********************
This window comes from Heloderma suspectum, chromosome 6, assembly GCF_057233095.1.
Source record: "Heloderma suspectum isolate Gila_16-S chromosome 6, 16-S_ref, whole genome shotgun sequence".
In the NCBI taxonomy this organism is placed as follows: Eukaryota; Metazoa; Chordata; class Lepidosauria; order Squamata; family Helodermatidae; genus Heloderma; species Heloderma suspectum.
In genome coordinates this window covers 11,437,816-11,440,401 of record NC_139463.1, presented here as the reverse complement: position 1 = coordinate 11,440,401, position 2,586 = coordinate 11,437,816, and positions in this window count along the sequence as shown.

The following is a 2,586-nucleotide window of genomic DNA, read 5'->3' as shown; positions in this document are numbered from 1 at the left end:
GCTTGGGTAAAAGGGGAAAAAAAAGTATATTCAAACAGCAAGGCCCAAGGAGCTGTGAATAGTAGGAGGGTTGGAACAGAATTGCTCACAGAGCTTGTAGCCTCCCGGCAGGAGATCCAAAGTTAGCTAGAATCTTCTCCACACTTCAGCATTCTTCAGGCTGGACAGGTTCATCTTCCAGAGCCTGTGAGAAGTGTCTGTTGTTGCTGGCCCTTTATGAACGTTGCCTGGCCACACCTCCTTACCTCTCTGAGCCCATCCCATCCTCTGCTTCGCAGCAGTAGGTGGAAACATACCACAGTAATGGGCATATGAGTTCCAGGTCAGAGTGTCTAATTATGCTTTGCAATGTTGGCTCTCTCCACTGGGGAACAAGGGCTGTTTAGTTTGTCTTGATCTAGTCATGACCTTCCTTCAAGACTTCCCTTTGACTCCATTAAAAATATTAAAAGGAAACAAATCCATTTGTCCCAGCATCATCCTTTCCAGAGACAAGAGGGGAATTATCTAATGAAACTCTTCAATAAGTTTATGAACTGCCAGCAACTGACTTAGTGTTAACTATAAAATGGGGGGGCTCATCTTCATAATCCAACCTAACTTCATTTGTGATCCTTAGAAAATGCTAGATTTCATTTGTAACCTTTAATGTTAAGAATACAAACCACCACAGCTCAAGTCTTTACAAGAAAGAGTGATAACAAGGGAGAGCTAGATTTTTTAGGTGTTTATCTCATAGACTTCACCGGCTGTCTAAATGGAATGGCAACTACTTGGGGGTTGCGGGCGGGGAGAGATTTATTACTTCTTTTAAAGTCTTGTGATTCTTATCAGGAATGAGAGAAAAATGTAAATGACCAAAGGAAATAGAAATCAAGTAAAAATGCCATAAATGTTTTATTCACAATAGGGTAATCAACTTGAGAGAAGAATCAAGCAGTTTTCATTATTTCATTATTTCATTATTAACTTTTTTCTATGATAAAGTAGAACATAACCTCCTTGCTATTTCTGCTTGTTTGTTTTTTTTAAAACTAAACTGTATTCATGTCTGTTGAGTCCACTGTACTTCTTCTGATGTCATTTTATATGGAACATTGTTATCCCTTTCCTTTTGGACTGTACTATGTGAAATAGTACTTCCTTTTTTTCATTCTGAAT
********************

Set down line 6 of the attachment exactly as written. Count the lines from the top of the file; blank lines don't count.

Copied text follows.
GCTTGGGTAAAAGGGGAAAAAAAAGTATATTCAAACAGCAAGGCCCAAGGAGCTGTGAATAGTAGGAGGGTTGGAACAGAATTGCTCACAGAGCTTGTAGCCTCCCGGCAGGAGATCCAAAGTTAGCTAGAATCTTCTCCACACTTCAGCATTCTTCAGGCTGGACAGGTTCATCTTCCAGAGCCTGTGAGAAGTGTCTGTTGTTGCTGGCCCTTTATGAACGTTGCCTGGCCACACCTCCTTACCTCTCTGAGCCCATCCCATCCTCTGCTTCGCAGCAGTAGGTGGAAACATACCACAGTAATGGGCATATGAGTTCCAGGTCAGAGTGTCTAATTATGCTTTGCAATGTTGGCTCTCTCCACTGGGGAACAAGGGCTGTTTAGTTTGTCTTGATCTAGTCATGACCTTCCTTCAAGACTTCCCTTTGACTCCATTAAAAATATTAAAAGGAAACAAATCCATTTGTCCCAGCATCATCCTTTCCAGAGACAAGAGGGGAATTATCTAATGAAACTCTTCAATAAGTTTATGAACTGCCAGCAACTGACTTAGTGTTAACTATAAAATGGGGGGGCTCATCTTCATAATCCAACCTAACTTCATTTGTGATCCTTAGAAAATGCTAGATTTCATTTGTAACCTTTAATGTTAAGAATACAAACCACCACAGCTCAAGTCTTTACAAGAAAGAGTGATAACAAGGGAGAGCTAGATTTTTTAGGTGTTTATCTCATAGACTTCACCGGCTGTCTAAATGGAATGGCAACTACTTGGGGGTTGCGGGCGGGGAGAGATTTATTACTTCTTTTAAAGTCTTGTGATTCTTATCAGGAATGAGAGAAAAATGTAAATGACCAAAGGAAATAGAAATCAAGTAAAAATGCCATAAATGTTTTATTCACAATAGGGTAATCAACTTGAGAGAAGAATCAAGCAGTTTTCATTATTTCATTATTTCATTATTAACTTTTTTCTATGATAAAGTAGAACATAACCTCCTTGCTATTTCTGCTTGTTTGTTTTTTTTAAAACTAAACTGTATTCATGTCTGTTGAGTCCACTGTACTTCTTCTGATGTCATTTTATATGGAACATTGTTATCCCTTTCCTTTTGGACTGTACTATGTGAAATAGTACTTCCTTTTTTTCATTCTGAAT